Sunday, 31 August 2014

Roots of Rock Art in Ancient Kongu

An ancient rock painting at Vellarukampalayam

 It is true that every work of art on earth has its origin somewhere in the distant past. And by tracing its roots, one may conclude that art has been inseparable from human life throughout man’s long journey of evolution

“The beautiful sculptures, which we admire at temples today, have their roots from cave paintings belonging to various periods of history” said T.Subramanian, retired Assistant Director, State Department of Archeology.

Kottravai or Kannagi at Marayur?

The archeologist, who addressed on the title Kongunaattu Gukai Oviyangal (Cave paintings in Kongunadu) at the monthly lecture series of The Vanavarar Foundation on Friday, pointed out:

A cave painting at Kovanur

“The cave paintings of Tamil Nadu date back to the Neolithic age and the practice of painting images on rocks continued through Megalithic age and reached the Sangam age”

Pointing out the references on art in the ancient period, Subramanian said that many lyrics from Sangam literature mention the places, where paintings were done, as Chithirakoodam, Chithiramaadam and so on. He also noted that descriptions about how pictures were drawn are detailed in the great Tamil epic Manimekali.

Tracing the discoveries of cave paintings in Kongunadu, Subramanian said:

“The first cave painting discovered in the Kongu region was at Vettaikaran Malai in in Coimbatore

Displaying the picture of the cave painting in his power point show, the archeologist explained:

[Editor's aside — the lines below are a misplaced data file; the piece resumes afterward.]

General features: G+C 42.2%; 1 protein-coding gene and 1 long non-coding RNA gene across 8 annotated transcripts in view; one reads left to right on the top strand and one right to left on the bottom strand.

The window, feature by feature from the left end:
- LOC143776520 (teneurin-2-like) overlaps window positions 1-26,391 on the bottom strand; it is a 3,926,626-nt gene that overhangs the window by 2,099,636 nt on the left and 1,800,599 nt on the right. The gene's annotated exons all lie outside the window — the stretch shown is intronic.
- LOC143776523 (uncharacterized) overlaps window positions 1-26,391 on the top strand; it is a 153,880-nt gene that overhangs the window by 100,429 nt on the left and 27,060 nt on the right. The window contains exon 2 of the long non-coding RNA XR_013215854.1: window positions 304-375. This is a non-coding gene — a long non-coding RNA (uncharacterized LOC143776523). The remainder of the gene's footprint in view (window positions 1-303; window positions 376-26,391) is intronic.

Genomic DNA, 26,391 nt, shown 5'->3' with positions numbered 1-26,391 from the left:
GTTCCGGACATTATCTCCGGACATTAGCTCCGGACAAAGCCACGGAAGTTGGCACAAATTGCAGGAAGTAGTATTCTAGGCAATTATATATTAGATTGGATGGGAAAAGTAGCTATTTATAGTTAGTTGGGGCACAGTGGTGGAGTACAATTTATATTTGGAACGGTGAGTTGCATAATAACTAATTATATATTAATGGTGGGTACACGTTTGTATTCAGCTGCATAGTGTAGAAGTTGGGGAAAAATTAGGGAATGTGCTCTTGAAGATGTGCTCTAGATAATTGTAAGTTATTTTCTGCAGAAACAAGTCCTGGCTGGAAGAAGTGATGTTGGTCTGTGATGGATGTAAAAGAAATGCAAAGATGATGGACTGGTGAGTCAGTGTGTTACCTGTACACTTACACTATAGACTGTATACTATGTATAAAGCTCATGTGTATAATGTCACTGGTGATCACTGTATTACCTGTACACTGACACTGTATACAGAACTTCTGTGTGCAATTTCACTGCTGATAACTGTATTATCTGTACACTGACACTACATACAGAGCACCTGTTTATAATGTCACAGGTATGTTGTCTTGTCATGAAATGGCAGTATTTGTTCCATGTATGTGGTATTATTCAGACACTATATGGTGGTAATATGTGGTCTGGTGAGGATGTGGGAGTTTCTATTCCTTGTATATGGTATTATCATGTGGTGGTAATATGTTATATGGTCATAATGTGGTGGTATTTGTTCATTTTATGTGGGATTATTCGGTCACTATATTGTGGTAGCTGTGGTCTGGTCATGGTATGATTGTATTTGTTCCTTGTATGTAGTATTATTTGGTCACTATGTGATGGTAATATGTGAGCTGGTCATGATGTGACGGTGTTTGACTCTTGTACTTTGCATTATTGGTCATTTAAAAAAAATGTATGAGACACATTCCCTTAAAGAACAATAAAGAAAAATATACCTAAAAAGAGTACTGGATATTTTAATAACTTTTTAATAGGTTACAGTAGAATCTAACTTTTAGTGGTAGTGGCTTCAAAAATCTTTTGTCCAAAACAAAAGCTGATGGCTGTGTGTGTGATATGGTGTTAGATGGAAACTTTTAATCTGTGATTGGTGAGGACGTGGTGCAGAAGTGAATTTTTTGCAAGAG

“The ancient piece of art depicts two men, one seated on the elephant and another on horseback holding a spear in his hand. The painting also shows men dancing in a row holding their hands together. The images drawn on the rock could be implying a fight between two tribes or a hunting scene.”

Displaying another cave painting discovered at Marayur on the way to Munar, Subramanian said:

“The rock art depicts a human being in a standing posture surrounded by a number of deer.  Many archeologists have opined that the human image is none but Kotravai (A Goddess of victory mentioned in the pieces of ancient Tamil literature) as deer was Her Vahanam (Vehicle)”

Nevertheless, Subramanian noted that a popular tale among the tribes of Marayur links the rock art with the events in the great Tamil epic Silapathikaram.

“The tribes at Marayur believe that numerous goldsmiths of Madurai migrated to Munar after Kannagi set the city on fire condemning the Pandya king’s killing of her innocent husband Kovalan. A wicked goldsmith in Madurai, who actually stole the Pandya king’s anklet, charged Kovalan with the theft. With his charge leading to Kovalan’s unjust execution, the tribes at Marayur believe that all other goldsmiths left Madurai and began worshipping Kannagi. Hence, the tribes say that the human being depicted in the rock art is none other than Kannagi drawn by the goldsmiths” 

Link to my article in The New Indian Express:

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